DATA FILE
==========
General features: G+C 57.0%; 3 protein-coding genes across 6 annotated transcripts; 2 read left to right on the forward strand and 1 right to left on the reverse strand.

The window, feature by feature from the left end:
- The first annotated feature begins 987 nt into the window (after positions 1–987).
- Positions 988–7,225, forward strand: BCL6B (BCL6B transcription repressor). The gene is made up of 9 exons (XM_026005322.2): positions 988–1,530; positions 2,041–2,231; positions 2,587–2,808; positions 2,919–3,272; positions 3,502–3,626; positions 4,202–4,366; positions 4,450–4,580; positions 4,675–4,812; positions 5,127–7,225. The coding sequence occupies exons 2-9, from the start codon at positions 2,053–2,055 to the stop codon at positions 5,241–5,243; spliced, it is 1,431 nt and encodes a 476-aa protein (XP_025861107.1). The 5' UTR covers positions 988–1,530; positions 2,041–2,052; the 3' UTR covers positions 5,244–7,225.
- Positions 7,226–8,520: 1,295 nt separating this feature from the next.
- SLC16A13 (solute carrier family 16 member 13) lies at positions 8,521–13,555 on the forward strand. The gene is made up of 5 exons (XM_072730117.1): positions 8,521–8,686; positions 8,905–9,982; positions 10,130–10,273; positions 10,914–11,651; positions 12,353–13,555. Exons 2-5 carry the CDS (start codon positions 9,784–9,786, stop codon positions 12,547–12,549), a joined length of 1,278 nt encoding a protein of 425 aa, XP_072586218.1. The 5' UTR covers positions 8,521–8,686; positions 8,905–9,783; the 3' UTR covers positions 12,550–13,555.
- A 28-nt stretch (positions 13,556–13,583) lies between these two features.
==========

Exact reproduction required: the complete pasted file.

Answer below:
General features: G+C 57.0%; 3 protein-coding genes across 6 annotated transcripts; 2 read left to right on the forward strand and 1 right to left on the reverse strand.

The window, feature by feature from the left end:
- The first annotated feature begins 987 nt into the window (after positions 1–987).
- Positions 988–7,225, forward strand: BCL6B (BCL6B transcription repressor). The gene is made up of 9 exons (XM_026005322.2): positions 988–1,530; positions 2,041–2,231; positions 2,587–2,808; positions 2,919–3,272; positions 3,502–3,626; positions 4,202–4,366; positions 4,450–4,580; positions 4,675–4,812; positions 5,127–7,225. The coding sequence occupies exons 2-9, from the start codon at positions 2,053–2,055 to the stop codon at positions 5,241–5,243; spliced, it is 1,431 nt and encodes a 476-aa protein (XP_025861107.1). The 5' UTR covers positions 988–1,530; positions 2,041–2,052; the 3' UTR covers positions 5,244–7,225.
- Positions 7,226–8,520: 1,295 nt separating this feature from the next.
- SLC16A13 (solute carrier family 16 member 13) lies at positions 8,521–13,555 on the forward strand. The gene is made up of 5 exons (XM_072730117.1): positions 8,521–8,686; positions 8,905–9,982; positions 10,130–10,273; positions 10,914–11,651; positions 12,353–13,555. Exons 2-5 carry the CDS (start codon positions 9,784–9,786, stop codon positions 12,547–12,549), a joined length of 1,278 nt encoding a protein of 425 aa, XP_072586218.1. The 5' UTR covers positions 8,521–8,686; positions 8,905–9,783; the 3' UTR covers positions 12,550–13,555.
- A 28-nt stretch (positions 13,556–13,583) lies between these two features.